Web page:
Protests over the mechanisation of tea plantations have taken a turn as focus turns to the roles both men and women are expected to play.
As tea firms adopt new technologies, the population of women in the industry is reducing at an alarming rate as multinational companies recruit only men for the labour-intensive mechanised operations.
It is around 6 a.m in Nandi Hills, and workers endure chilly weather as they run through a lush tea plantation heading to various work destinations.
Most of the young men and women have been hired by multinational companies as tea pickers.
But over the past few years, the population of women employees has significantly dropped as machines take up their roles.
Despite the government’s gender equity act seeking to create equal opportunities, tea firms are not compliant with the policies. This comes amid claims of sexual abuse and rampant unwanted pregnancies in estate communities.
Female workers are adversely affected and have been forced to devise ways to retain their jobs and care for their families.
Sitting under a shade, a 22-year-old woman breastfeeds her four-month-old baby. She identified herself as Mercy, saying she had been prompted to attend to her hungry son.
“I was not supposed to embark on labour-intensive jobs shortly after delivering. Worrying about losing my opportunity forced me to resume work,” the single mother of two said.
Caroline, who dropped out of school in form two after she became pregnant with her firstborn, said she moved in with her husband, who was also a tea picker in an estate. She says the man abandoned her when the pregnancy was three months old.
“I will be sacked if the company discovers that I reported before the lapse of six months of breastfeeding. I am yet to wean my son, but at the same time, I have to work for an income,” said Caroline, who also declined to give us her second name for fear of victimisation.
Like Mercy, many women are struggling to retain jobs in tea-growing zones since multinational tea companies started reducing the number of female employees in respective plantations.
According to the Kenya Plantation and Agriculture Worker Union (KPAWU), the multinational tea companies- including Eastern Produce Kenya Limited (EPK), James Finlay and Williamson- have gradually adopted tea-plucking machines.
Before Covid 19 in 2020, the percentage of female workers dropped from 45 to 35 in a total workforce of 7,000. Firms are retaining more male employees to spearhead the implementation of mechanization as technicians, drivers and operators of tea-plucking machines.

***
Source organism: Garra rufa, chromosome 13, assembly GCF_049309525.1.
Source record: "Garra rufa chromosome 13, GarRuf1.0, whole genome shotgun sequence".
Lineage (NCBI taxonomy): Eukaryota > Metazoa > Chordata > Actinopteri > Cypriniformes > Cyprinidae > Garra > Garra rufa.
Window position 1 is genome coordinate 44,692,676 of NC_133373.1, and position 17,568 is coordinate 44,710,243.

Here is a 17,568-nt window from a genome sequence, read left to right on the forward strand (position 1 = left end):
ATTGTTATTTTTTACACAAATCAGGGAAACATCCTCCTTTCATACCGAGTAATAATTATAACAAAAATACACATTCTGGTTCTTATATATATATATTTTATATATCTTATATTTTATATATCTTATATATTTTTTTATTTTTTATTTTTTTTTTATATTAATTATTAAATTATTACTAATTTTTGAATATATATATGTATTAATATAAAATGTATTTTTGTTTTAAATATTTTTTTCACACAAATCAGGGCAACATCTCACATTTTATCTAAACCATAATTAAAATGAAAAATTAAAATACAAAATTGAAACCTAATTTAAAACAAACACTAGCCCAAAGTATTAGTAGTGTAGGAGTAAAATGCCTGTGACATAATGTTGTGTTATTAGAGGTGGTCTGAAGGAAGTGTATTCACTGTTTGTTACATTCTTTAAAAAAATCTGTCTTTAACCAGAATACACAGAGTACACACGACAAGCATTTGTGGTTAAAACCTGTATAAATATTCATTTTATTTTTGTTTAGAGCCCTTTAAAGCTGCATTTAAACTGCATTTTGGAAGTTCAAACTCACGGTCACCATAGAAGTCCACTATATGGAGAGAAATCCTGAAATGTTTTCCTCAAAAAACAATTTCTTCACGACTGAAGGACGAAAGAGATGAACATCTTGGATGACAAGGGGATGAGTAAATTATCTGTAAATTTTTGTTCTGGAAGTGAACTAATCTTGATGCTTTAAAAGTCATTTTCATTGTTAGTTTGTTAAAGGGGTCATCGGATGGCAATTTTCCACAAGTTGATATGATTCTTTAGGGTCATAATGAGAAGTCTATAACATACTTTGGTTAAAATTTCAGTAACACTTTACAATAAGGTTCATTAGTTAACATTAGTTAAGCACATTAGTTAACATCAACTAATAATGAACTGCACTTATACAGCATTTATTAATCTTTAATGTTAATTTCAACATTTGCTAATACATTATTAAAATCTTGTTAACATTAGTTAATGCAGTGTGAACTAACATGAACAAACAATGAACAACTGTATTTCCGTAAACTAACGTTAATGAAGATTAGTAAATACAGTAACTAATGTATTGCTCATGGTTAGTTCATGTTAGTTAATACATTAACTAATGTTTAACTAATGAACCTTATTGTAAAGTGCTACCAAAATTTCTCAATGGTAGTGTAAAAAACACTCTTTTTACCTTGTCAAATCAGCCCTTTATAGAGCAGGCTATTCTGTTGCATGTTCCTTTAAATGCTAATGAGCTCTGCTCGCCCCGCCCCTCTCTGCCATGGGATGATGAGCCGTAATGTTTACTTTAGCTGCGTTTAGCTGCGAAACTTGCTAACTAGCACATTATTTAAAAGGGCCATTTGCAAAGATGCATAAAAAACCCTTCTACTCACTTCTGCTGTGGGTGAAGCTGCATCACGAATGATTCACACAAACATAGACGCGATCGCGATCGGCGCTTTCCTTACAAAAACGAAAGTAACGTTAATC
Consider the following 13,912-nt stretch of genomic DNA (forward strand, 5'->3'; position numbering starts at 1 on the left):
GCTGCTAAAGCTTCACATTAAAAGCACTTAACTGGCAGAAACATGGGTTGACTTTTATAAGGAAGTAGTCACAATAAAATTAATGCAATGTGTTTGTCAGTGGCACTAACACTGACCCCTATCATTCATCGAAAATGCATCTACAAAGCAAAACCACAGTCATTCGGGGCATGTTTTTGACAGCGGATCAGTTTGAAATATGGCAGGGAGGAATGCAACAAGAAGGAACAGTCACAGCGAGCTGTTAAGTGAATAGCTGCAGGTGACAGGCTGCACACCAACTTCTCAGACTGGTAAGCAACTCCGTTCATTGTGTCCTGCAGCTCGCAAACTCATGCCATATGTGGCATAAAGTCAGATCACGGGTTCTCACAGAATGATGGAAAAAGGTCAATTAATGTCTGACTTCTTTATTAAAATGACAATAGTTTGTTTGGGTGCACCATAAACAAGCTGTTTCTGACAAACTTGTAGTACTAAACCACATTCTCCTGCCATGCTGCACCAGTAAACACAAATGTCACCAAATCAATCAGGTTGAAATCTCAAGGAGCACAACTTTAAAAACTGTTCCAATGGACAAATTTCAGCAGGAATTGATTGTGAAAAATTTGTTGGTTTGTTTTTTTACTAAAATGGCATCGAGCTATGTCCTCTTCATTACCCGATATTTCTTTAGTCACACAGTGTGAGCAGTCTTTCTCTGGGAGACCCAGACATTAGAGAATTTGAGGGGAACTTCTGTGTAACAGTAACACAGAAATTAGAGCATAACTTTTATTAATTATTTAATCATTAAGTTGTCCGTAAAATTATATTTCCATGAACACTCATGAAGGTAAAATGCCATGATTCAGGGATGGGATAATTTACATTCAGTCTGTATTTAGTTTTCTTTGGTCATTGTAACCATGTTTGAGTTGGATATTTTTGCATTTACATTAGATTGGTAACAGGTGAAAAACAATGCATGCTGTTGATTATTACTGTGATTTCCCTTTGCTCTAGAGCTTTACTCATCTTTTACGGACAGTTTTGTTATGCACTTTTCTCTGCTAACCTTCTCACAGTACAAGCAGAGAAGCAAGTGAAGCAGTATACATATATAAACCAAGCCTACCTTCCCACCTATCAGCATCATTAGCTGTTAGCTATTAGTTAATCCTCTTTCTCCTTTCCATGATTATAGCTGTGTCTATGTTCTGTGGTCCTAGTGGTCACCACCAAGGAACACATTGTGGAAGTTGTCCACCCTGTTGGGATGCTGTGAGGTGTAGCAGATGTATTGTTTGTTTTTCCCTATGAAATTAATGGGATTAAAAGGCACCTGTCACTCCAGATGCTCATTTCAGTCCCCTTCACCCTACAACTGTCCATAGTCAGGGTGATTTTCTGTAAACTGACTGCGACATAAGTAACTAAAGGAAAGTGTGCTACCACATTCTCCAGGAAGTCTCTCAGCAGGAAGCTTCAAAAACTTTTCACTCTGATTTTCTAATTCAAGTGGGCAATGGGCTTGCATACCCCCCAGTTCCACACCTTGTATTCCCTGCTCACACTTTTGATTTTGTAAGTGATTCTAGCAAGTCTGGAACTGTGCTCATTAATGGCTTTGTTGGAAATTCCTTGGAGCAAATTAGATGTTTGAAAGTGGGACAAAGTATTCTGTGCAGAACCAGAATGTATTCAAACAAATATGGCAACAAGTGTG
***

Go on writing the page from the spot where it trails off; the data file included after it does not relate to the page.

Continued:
Gladys Chepkemboi, a resident of Kisoiwa estate in Nandi Hills, said she was sacked by a multinational company when she got pregnant because she could not do the work.
“I raised my health issues with my supervisor and was only excused for a month. However, they replaced with another employee,” she said.
Magdalene, another worker, said women are regarded as unproductive in the tea industry and locked out of jobs. “Women are seen to abscond duties whenever they experience menstruation or go on maternity leave and attend to their families."
Rape and sexual abuse incidents in tea-growing belts in Nandi East have been on the rise and the county health department has raised concerns.
Data from last year indicated that over 3,000 teenage pregnancies were reported between 2021 and 2022. As a result, Alice (not her real name), a single mother, said young mothers are forced to engage in various economic activities to support their families.
“Job opportunities for women are becoming limited in the tea industry. I was forced to hook up with a string of men to get money to buy food and pay school fees for my children. It is unfortunate to say that I turned to prostitution,” she confessed.
Alice said she dropped out of school in 2014, at the age of 17, after being impregnated by a man she met in one of the tea estates.
Sarah Kosgei, a Maendeleo ya Wanawake leader in Nandi, acknowledged the challenges facing women in the tea industry, saying high poverty rates are to blame.
“We have advocated for women's empowerment and protection of their rights. They should be given equal opportunity and ensure they handle criminal cases against women in places of work,” she said.
KPAWU National Secretary Eliakim Ochieng said the number of women in multinational companies has dropped by 40 per cent, claiming the firms' management are "deliberately focused to reduce women workers".
Kenya Tea Growers Association (KTGA) Secretary Apollo Kiarie acknowledged that women are fewer in the sector, accounting for 35 per cent of over 20,000 workers, but dismissed the claims of discrimination.
“The companies are under KTGA and human resource management is sensitive to gender issues. Men and women enjoy equal rights,” said Mr Kiarie.